For example, if a patient who typically has an FEV1 of 2.7 Liters suddenly drops to 2.1Liters, this may indicate the presence of infection. Based on that assumption, the doctor may immediately prescribe anti-inflammatory medication, request a sputum sample to look for infection, or order a chest x-ray to get a better look at what’s going on in the patient’s lungs.
Some doctors are very proactive about preventive antibiotics. As such, patients who exhibit a dramatic decrease in FEV1 in a short period of time may find themselves hospitalized immediately. When a patient’s baseline pulmonary status decreases by 10%, the patient is said to be experiencing an exacerbation requiring treatment.
How often is spirometry done?Patients admitted to the hospital perform PFT’s soon after admission and usually several more times before going home (depending on the length of stay in the hospital). This is one way to evaluate how well a patient is improving during the hospital stay and decide when they are well enough to go home.
Different clinics and hospital have their own guidelines for frequency of spirometry. Regular spirometry is an important component of aggressive treatment for cystic fibrosis. The American Thoracic Society has determined how often spirometry should be done. Unfortunately, people with CF who receive their care at facilities other than at an accredited CF Clinic, may not be having their spirometry measured frequently enough.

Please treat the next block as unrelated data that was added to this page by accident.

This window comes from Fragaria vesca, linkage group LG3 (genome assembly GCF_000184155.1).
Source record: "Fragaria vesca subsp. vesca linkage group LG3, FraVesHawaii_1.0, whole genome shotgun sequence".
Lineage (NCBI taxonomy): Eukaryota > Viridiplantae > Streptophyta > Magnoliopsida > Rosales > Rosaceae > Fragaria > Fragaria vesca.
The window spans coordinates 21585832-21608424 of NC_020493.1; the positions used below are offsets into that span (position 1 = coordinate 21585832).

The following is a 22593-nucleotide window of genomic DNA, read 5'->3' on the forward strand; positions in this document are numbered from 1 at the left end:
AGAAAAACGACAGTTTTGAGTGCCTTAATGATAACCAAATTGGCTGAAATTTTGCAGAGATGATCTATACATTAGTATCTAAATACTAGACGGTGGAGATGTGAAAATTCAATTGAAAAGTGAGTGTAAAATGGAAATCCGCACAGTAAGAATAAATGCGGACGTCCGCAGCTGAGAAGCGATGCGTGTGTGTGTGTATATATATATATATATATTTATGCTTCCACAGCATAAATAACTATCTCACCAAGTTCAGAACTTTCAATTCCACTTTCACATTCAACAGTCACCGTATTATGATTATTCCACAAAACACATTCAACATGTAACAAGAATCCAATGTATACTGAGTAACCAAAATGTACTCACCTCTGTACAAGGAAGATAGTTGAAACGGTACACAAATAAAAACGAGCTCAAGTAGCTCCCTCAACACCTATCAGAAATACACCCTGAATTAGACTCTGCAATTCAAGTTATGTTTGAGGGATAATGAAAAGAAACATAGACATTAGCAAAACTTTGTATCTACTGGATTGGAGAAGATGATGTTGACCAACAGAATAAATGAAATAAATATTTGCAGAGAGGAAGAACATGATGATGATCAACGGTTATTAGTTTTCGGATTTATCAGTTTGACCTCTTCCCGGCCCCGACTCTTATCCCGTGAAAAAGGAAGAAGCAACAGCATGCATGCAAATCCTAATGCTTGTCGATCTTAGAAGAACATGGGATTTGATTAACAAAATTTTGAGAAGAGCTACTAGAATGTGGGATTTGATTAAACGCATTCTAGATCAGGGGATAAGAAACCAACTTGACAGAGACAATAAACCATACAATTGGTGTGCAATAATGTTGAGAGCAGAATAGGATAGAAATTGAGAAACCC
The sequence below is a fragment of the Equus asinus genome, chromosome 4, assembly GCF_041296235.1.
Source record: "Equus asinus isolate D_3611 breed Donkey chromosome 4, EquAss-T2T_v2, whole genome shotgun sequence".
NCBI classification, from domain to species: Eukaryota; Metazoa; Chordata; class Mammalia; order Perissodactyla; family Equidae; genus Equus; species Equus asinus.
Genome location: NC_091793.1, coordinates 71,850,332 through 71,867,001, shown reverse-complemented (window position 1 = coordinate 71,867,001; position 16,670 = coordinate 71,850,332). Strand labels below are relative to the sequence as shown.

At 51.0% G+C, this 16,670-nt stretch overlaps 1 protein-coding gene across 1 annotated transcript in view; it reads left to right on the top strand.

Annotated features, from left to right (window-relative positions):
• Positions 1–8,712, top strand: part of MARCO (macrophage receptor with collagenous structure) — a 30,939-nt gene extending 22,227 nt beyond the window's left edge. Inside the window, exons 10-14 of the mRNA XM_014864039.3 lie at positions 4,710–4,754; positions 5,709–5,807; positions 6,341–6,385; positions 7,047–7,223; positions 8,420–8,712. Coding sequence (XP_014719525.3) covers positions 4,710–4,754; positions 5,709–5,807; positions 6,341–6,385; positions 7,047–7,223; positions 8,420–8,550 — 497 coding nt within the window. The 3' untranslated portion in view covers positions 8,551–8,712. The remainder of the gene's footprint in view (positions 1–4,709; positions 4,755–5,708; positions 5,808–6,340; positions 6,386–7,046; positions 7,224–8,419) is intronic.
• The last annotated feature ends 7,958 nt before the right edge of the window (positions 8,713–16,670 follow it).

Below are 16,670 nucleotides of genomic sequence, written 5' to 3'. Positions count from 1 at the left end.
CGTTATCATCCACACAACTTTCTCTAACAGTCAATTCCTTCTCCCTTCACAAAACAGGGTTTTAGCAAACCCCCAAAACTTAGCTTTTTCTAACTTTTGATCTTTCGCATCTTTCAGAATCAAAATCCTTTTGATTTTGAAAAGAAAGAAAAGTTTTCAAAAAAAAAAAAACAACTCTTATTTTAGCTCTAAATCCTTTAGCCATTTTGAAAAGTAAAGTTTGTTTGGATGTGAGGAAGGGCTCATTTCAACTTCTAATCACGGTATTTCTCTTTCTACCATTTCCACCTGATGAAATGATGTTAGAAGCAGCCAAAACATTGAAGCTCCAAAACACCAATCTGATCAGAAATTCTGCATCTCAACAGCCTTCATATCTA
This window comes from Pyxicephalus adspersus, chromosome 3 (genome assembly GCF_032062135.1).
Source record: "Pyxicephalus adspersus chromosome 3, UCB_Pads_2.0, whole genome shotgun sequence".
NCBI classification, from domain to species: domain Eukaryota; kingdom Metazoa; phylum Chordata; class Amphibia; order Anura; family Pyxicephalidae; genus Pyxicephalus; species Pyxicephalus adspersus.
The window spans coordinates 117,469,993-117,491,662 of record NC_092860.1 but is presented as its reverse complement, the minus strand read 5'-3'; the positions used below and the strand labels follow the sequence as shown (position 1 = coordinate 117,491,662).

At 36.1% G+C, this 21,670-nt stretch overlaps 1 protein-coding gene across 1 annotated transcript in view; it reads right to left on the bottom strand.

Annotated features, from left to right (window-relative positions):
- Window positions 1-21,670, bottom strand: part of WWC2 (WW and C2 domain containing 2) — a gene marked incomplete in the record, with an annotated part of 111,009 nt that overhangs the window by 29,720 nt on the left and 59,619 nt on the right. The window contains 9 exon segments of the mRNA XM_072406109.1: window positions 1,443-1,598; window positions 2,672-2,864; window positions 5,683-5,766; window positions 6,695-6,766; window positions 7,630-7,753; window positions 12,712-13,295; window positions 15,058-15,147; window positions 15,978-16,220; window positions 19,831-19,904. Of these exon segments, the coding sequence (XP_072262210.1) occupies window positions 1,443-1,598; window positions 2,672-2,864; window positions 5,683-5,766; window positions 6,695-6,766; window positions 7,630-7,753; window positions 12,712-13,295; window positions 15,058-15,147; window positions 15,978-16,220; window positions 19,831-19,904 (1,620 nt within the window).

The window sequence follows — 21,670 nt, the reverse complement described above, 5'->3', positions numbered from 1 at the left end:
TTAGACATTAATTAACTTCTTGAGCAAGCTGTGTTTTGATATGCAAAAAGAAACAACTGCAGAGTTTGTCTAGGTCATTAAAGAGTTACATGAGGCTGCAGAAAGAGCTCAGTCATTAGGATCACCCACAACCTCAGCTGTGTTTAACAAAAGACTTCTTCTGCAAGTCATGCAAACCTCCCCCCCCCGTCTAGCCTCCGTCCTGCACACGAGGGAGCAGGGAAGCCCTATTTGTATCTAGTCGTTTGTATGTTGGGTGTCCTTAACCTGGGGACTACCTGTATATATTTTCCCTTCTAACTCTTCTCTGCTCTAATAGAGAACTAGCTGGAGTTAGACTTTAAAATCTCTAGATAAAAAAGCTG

The Cystic Fibrosis Foundation recommends that adults should have spirometry done at each clinic visit. Pediatric patients need only be monitored every 3 to 6 months.Can I Do Spirometry at Home?
Yes! Although you will not generate the same type of in-depth results as a formal spirometry study conducted at your CF Clinic, you can monitor your own peak flow and FEV1 levels in the privacy and comfort of your own home. There are a few different commercially available products, which are linked below.
Home-use Spirometers and Software to track FEV1